Soldiers will be taking an altered version of the new Army Combat Fitness Test in October, but the service is still delaying the use of ACFT scores for promotion considerations, according to the Army's top enlisted leader.
The Army had always planned for the ACFT to be the test of record by Oct. 1, but had to make adjustments in the face of the novel coronavirus (COVID-19) and put a pause on training. That pause is still in place, and Army leaders aren't sure when exactly the test will really start counting.
“We don’t know what the country’s going to look like two weeks from now, from a COVID perspective. So it’s hard to say — does COVID come back even harder in the fall? And we don’t have a vaccine, or we do have a vaccine?” Sgt. Maj. of the Army Michael Grinston said during a roundtable discussion on Monday. “I’m cautious to give you a hard date because the conditions are so fluid.”
Though soldiers would start taking the test in a few months, results will “not be used for any flagging or adverse action,” according to Grinston. He said just taking the test is important for soldiers to figure out what areas they need to work on.
For many, that seems to be the leg tuck portion of the test. But Grinston mentioned on Monday that the “ACFT 2.0,” as the Army put it, will allow soldiers to substitute a two-minute plank for the leg tuck.
The plank is not a permanent substitute, but is meant to help soldiers strengthen their core to perform better in the leg tuck event.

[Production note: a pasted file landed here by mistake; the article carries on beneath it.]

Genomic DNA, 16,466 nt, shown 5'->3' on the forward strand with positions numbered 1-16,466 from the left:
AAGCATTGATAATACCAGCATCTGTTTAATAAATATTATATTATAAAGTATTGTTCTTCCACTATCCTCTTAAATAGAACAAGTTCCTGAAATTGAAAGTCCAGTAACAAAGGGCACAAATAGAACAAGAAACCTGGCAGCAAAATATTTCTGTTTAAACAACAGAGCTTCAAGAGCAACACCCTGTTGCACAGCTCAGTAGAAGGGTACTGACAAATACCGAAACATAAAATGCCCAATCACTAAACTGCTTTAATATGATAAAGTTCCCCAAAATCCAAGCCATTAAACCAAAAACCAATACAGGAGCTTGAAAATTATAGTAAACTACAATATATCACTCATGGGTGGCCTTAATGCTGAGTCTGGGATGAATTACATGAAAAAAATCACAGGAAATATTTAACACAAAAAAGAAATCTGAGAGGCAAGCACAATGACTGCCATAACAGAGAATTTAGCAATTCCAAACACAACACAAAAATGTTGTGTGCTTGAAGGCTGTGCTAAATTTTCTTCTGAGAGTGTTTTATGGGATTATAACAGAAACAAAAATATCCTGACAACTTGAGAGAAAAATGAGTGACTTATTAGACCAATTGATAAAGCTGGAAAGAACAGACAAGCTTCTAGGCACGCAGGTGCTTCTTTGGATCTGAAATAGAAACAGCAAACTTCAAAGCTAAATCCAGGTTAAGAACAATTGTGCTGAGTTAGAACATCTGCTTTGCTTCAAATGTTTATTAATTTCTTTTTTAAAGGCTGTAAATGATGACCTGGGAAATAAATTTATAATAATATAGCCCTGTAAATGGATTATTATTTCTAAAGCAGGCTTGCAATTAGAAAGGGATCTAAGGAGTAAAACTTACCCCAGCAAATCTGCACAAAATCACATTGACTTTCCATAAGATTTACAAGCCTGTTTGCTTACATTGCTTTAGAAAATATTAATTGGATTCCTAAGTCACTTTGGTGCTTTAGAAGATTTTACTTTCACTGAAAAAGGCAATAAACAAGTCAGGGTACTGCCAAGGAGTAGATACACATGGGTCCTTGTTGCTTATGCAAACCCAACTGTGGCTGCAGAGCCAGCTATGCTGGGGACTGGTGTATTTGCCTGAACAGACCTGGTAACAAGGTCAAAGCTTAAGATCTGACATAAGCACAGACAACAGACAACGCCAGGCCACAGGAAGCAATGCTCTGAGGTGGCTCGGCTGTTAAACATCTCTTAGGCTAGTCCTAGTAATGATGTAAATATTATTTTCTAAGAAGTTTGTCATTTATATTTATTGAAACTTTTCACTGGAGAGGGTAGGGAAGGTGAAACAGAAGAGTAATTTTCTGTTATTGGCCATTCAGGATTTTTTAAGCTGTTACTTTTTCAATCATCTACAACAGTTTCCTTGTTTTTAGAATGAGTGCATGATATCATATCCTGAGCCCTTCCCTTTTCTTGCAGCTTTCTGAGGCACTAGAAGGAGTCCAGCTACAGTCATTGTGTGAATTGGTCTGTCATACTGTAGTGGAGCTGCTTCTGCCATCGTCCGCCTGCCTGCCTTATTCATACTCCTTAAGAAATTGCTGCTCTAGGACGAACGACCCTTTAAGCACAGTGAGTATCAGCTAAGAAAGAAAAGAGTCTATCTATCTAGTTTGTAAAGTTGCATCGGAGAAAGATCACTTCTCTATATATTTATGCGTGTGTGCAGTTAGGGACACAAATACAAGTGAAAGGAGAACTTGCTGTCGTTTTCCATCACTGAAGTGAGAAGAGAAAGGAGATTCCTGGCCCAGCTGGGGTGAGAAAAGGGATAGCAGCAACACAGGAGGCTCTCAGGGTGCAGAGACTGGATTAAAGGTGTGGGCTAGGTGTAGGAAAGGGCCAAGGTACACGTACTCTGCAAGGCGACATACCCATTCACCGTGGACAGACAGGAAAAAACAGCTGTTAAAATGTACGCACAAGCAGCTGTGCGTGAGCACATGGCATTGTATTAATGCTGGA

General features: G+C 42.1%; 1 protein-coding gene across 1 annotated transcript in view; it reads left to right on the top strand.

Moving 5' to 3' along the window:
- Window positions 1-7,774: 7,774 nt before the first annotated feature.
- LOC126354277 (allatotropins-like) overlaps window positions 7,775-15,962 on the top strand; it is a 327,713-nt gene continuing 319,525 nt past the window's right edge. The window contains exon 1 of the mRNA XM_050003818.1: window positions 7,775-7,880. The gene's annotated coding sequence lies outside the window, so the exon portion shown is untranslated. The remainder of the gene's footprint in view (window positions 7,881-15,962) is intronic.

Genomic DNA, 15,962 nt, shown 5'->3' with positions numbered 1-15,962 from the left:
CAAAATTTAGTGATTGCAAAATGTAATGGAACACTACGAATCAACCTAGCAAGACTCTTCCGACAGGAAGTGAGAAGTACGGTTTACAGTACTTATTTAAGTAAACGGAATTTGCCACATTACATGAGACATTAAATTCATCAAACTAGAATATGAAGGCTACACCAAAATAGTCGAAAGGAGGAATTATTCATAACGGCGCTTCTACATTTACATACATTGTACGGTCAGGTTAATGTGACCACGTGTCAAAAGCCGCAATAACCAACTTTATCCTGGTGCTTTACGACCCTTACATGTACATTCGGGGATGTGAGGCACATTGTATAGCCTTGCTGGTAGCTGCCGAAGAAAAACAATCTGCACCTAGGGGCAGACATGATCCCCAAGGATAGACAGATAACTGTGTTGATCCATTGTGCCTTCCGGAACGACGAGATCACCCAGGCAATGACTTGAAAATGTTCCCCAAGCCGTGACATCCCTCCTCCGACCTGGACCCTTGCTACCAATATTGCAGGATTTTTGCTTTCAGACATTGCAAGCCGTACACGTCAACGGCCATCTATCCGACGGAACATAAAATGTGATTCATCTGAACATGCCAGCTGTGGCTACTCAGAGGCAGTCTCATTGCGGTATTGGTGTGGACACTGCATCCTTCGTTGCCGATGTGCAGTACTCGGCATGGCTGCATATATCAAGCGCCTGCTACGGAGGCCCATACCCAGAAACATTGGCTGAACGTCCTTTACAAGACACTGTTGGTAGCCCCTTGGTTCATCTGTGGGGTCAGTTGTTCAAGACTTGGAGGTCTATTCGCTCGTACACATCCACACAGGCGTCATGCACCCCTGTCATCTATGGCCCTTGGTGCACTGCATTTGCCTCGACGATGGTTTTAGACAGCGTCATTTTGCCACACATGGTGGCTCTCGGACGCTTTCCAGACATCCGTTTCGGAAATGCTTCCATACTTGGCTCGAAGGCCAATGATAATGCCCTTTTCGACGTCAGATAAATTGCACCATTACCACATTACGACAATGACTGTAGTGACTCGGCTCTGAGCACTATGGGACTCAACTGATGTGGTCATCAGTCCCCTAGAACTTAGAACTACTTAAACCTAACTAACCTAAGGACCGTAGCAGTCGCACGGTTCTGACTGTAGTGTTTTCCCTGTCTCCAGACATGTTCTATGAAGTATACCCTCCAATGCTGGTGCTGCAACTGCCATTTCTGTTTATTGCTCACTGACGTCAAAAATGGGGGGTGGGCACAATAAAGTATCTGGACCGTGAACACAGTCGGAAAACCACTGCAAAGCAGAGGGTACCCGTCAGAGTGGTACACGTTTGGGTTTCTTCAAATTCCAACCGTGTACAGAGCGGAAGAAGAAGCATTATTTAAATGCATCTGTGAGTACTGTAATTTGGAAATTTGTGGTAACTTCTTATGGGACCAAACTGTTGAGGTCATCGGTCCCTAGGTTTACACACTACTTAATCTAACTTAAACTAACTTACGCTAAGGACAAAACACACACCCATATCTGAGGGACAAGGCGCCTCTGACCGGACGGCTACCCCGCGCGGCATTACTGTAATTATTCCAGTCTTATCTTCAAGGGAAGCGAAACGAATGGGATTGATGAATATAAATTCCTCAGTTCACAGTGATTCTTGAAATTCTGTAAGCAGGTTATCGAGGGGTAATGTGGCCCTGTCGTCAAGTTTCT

“What we needed is a bridging strategy to transition to the full ACFT, and planks are a good core exercise for those soldiers that may have not had the opportunity or the equipment to initially train for the leg tuck as we're working through ensuring that all of our Army National Guard and Army Reserve locations have the pull-up bars so that they can appropriately train for the actual event,” Maj. Gen. Lonnie Hibbard, commander of the U.S. Army Center for Initial Military Training, said on Monday.
“But it doesn't preclude them from working on their core strength as we go.”
The rest of the events — including the dead-lift, standing power throw, pushups, two-mile run, and sprint, drag, carry — are unchanged. Hibbard said in the Army press release that the change back to the leg tuck for soldiers who are using the plank should be “anywhere between six to three months.”
Before training for the tests was suspended in March, Hibbard said there were around 65,000 ACFT scores entered into the Army's system, and he expects for there to be 135,000 scores documented by the end of this fiscal year.
Currently, he said, 95% of ACFT equipment has been distributed.